Win­dow of op­por­tu­nity

The Advertiser - Careers - - Front Page - LAU­REN AH­WAN

NEW op­por­tu­ni­ties for ca­reer ad­vance­ment are emerg­ing for the state’s of­fice and ad­min­is­tra­tion work­ers.

Of­fice pro­fes­sion­als are in­creas­ingly be­ing pro­moted be­cause of the skills and ex­pe­ri­ence they have de­vel­oped and the fur­ther ed­u­ca­tion and train­ing pro­grams staff have com­pleted.

A sur­vey finds 64 per cent of of­fice staff are not happy in their work­place and are look­ing for an­other job, but many are fail­ing to see the op­por­tu­ni­ties with their cur­rent em­ployer.

RE­CEP­TION­ISTS are be­ing urged to look for op­por­tu­ni­ties for ca­reer pro­gres­sion af­ter a re­cent sur­vey found many are un­happy and con­sid­er­ing res­ig­na­tion. A sur­vey of more than 400 Aus­tralian of­fice pro­fes­sion­als by tem­po­rary re­cruit­ment firm Of­ficeTeam has re­vealed re­cep­tion­ists are the most un­happy of all ad­min­is­tra­tion work­ers, with 64 per cent ac­tively seek­ing or think­ing about a new job – a far higher pro­por­tion than of­fice man­agers or per­sonal as­sis­tants. The main rea­sons for be­ing dis­grun­tled are a lack of ca­reer devel­op­ment and in­suf­fi­cient pay. The Aus­tralian In­sti­tute of Of­fice Pro­fes­sion­als says pro­mo­tions are avail­able for of­fice work­ers want­ing a change. The in­sti­tute’s na­tional pres­i­dent Pat Kriel says she is an ex­am­ple of what re­cep­tion­ists can achieve. Ms Kriel be­gan her ca­reer as a part-time re­cep­tion­ist for a New Zealand law firm and sev­eral years later is now ex­ec­u­tive as­sis­tant to Ade­laide City Coun­cil chief ex­ec­u­tive of­fi­cer Peter Smith. She also has worked as a para­le­gal – a po­si­tion she was of­fered af­ter the law firm dis­cov­ered she could do short­hand. ‘‘Re­cep­tion­ists should be en­cour­aged to look out­side the square and look out­side the bound­aries of be­ing a re­cep­tion­ist,’’ Ms Kriel says. ‘‘If you are stag­nat­ing (in the role of re­cep­tion­ist) then speak to some­one within your HR depart­ment or man­age­ment and see if there’s any­thing else (on of­fer). ‘‘Even if you are still in a re­cep­tion­ist role but in a dif­fer­ent area (depart­ment di­vi­sion), there are ways of still do­ing the same job but get­ting to see things from a dif­fer­ent as­pect.’’ Ms Kriel says re­cep­tion­ists per­form a valu­able role that of­ten is over­looked by col­leagues. ‘‘There’s scope for you to make peo­ple feel wel­come. Your pre­sen­ta­tion is a re­flec­tion of the rest of the of­fice,’’ she says. ‘‘As a re­cep­tion­ist, you will be deal­ing with the bi­cy­cle couri­ers that don’t know where to go, the peo­ple off the street who just want to use the loo and then the vis­it­ing chief ex­ec­u­tive of­fi­cer that is com­ing in to see your chief ex­ec­u­tive of­fi­cer.’’ Of­ficeTeam se­nior man­ager Stephen Lang­ham­mer says it is well worth bosses mak­ing an ex­tra ef­fort to en­sure re­cep­tion­ists are sup­ported. ‘‘There is an as­sump­tion in the mar­ket­place that front-of-house po­si­tions are eas­ily filled and em­ploy­ers don’t have to in­vest in these staff . . . a costly mis­take,’’ he says. ‘‘Re­cep­tion staff are the face of an or­gan­i­sa­tion and of­ten hold a great deal of knowl­edge that can be dif­fi­cult to trans­fer. ‘‘There­fore, a high front-desk turnover can be a huge cost to the or­gan­i­sa­tion.’’ Mr Lang­ham­mer says re­cep­tion­ists of­ten tend to miss out on ca­reer devel­op­ment and payrises but warns now the econ­omy is pick­ing up, of­fice work­ers will look for job sat­is­fac­tion else­where. Elly Hay, 59, be­gan as a re­cep­tion­ist for plumb­ing and roof in­dus­try group train­ing or­gan­i­sa­tion TAPS in 1997. She now is an ad­min­is­tra­tion of­fi­cer, re­spon­si­ble for train­ing the com­pany’s other re­cep­tion­ists, as well as over­see­ing the day-to-day run­ning of the of­fice. ‘‘I do think the re­cep­tion­ist is the most im­por­tant per­son in the of­fice,’’ Mrs Hay says. ‘‘You need to have a great per­son­al­ity and be great on the tele­phone – you re­ally are the first point of con­tact that any­one has with your com­pany. It’s not much good hav­ing a re­cep­tion­ist that’s a bit dopey. It’s a bit like be­ing in cus­tomer ser­vice. You are there to serve who­ever rings up and who­ever comes in. ‘‘If I went some­where and the re­cep­tion­ist was cranky, I wouldn’t want to go back and do busi­ness there. Things like that (be­ing cour­te­ous) are very im­por­tant.’’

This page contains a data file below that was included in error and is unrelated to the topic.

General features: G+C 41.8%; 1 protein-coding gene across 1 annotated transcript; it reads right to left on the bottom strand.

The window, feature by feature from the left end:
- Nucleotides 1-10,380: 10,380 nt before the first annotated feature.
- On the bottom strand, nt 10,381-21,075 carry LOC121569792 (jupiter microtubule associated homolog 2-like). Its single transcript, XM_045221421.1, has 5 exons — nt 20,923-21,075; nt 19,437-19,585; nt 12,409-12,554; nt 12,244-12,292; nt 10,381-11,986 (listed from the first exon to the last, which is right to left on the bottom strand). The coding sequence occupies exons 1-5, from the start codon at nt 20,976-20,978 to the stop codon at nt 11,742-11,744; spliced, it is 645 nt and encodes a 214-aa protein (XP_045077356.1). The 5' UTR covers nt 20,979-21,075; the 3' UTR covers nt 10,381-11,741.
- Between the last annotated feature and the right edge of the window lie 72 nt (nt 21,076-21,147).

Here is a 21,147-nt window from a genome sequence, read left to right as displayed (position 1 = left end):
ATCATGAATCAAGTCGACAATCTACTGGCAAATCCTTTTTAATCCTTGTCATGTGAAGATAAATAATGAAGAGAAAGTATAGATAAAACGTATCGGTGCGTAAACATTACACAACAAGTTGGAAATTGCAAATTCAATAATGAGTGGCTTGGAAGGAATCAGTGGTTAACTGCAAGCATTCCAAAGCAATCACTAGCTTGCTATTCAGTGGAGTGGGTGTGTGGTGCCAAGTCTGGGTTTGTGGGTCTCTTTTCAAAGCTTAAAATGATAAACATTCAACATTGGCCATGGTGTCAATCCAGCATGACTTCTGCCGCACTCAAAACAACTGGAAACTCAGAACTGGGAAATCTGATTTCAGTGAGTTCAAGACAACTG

Elly Hay, an ad­min­is­tra­tion of­fi­cer for plumb­ing and roof in­dus­try group train­ing or­gan­i­sa­tion TAPS. Pic­ture: Mark Brake

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